Monday, March 30, 2009
Week 6: Not Such a Tourist
Ben Averill, Leann Vice-Reschel, Yedidya Tabanpour
From political science papers and development guest speakers to the dusty pits of the Rossing Uranium mine, from the lush tourist attractions to the sandy floors of the informal settlements in Swakopmund. This was the experience of our trip to the coast.
As any other week would be at CGE, week six has been heavily packed. With religion papers due along with a political science creative project, as well as internships, many scrabbled to get work done before our trip to the coast. For some of us our bags were barely packed minutes before it was time to leave. The kombi ride reunited the group as some say all you need for a vehicle is four wheels and a radio. We listened to the usual Julio Iglesias that Passat, our driver, loves so much. CD’s changed along with the vibe in the car. Some sang, others danced, and a few slept from the long, tiresome night before. At the half-way mark the scenery became bland, dusty, ere and desert-like. The plains stretched far off into the distance and we began to wonder what lie ahead.
Swakupmund is a small town near the coast of Namibia. We in stayed in apartment-like dorms where we would be staying for the next couple of days. It was nice to look forward to the vacation that lay ahead. Little did we know that we would be getting up at six or seven in the morning getting ready to visit the Rossing Uranium mine, a fish factory and various organizations. Although we had a lot of group activities planned, CGE made sure to make the trip unique for each individual. First, we received a packet of N$500 or the equivalent of over $50 US. Not much many would think, but quite enough for our basic needs.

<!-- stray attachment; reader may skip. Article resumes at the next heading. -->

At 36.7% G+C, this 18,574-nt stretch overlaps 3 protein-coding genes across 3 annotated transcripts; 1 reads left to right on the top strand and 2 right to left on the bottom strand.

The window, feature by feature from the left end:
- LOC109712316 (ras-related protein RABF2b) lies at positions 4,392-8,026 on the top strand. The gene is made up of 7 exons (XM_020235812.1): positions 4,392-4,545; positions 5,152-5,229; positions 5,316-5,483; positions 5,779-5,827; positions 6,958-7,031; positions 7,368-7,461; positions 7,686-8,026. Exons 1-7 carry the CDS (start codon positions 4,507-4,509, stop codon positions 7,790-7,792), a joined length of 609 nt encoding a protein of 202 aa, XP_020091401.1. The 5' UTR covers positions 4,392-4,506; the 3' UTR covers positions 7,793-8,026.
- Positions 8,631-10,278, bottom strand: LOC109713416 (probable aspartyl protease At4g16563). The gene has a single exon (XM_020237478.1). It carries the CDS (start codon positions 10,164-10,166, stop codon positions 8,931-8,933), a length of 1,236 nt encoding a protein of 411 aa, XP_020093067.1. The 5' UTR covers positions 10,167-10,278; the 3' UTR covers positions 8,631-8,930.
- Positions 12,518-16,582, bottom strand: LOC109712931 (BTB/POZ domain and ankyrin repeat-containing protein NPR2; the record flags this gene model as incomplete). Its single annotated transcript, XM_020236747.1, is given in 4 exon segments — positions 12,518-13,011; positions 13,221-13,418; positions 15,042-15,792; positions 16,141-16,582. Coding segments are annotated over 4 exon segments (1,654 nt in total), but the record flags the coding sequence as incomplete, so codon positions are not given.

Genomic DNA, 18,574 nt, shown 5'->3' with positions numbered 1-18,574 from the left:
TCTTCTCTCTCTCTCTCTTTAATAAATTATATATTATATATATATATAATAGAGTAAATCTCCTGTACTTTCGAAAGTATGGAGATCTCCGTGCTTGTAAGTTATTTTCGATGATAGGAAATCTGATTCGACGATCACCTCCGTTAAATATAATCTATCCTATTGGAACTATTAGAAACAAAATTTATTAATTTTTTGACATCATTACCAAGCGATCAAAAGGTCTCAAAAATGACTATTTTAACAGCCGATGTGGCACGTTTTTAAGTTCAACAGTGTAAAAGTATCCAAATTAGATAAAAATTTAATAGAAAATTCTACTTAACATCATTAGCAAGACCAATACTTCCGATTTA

Each morning the group split off for breakfast, in the afternoon for lunch, and then again at night for dinner. The evenings held the biggest adventures for many; we tried a vast array of foods from fish to pizza. Nighttime activities ranged from skinny-dipping in the ocean to dancing at a local club.
The two most influential parts of the trip took us to the informal settlements and the Rossing uranium mine. On the first full day in Swakupmund, the Township Tour Company took us around to various organizations and homes within the Mondesa Township. While we were sleeping comfortably in a beautiful and comfy guesthouse only a couple miles away, families of sometimes five or more were sleeping cramped into one room in the Mondesa Township. This was a reoccurring theme that we had previously seen in Katatura and Kliptown. Yet, unlike Katatura and Kliptown, the streets of Mondesa were clean and resonated a relatively safe feeling. Similar to our tour of the DRC school there were a few awkward moments of feeling invasive while on the tour. The use of the tour company was a display of our privilege. As informative and touching as the tour was there was a sense of invasion of privacy and social boundaries on our part. Some of us could not help but to wonder if the locals were scared of us or have become immune to the presence of tourists.
The Rossing Uranium Mine is located in Arandis. During our visit we learned about the mine’s operations and its role in Namibian society. The key speaker at the mine broke down many of the misconceptions that we had gained over the years about the human rights abuses, the mines labor practices, and environmental regulation. We had the opportunity to see a short film about how Rossing works and what exactly it does. Rossing uranium mine is one of the world’s largest uranium mines and produces mainly uranium oxide. Rossing employs around 3,000 Namibians and serves as a major employment source for the town of Swakopmund.